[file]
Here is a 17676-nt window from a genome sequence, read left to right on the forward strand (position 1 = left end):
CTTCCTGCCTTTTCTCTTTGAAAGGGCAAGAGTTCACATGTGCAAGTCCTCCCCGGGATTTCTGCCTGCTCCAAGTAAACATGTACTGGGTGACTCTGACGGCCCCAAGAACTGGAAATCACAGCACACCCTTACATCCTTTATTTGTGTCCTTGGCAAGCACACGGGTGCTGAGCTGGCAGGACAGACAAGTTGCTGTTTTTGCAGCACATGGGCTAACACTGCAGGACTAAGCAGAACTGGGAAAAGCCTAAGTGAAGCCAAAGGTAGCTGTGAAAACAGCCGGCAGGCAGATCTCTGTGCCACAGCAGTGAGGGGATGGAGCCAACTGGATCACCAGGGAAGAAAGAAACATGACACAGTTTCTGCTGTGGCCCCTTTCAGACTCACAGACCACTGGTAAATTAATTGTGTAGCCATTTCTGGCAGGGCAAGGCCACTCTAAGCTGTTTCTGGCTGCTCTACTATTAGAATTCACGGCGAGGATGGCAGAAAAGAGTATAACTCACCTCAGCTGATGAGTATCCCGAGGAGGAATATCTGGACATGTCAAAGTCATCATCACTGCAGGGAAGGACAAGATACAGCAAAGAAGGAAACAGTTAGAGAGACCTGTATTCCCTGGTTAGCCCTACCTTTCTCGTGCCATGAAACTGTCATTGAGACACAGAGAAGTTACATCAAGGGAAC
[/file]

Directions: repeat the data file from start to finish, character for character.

Here is a 17676-nt window from a genome sequence, read left to right on the forward strand (position 1 = left end):
CTTCCTGCCTTTTCTCTTTGAAAGGGCAAGAGTTCACATGTGCAAGTCCTCCCCGGGATTTCTGCCTGCTCCAAGTAAACATGTACTGGGTGACTCTGACGGCCCCAAGAACTGGAAATCACAGCACACCCTTACATCCTTTATTTGTGTCCTTGGCAAGCACACGGGTGCTGAGCTGGCAGGACAGACAAGTTGCTGTTTTTGCAGCACATGGGCTAACACTGCAGGACTAAGCAGAACTGGGAAAAGCCTAAGTGAAGCCAAAGGTAGCTGTGAAAACAGCCGGCAGGCAGATCTCTGTGCCACAGCAGTGAGGGGATGGAGCCAACTGGATCACCAGGGAAGAAAGAAACATGACACAGTTTCTGCTGTGGCCCCTTTCAGACTCACAGACCACTGGTAAATTAATTGTGTAGCCATTTCTGGCAGGGCAAGGCCACTCTAAGCTGTTTCTGGCTGCTCTACTATTAGAATTCACGGCGAGGATGGCAGAAAAGAGTATAACTCACCTCAGCTGATGAGTATCCCGAGGAGGAATATCTGGACATGTCAAAGTCATCATCACTGCAGGGAAGGACAAGATACAGCAAAGAAGGAAACAGTTAGAGAGACCTGTATTCCCTGGTTAGCCCTACCTTTCTCGTGCCATGAAACTGTCATTGAGACACAGAGAAGTTACATCAAGGGAAC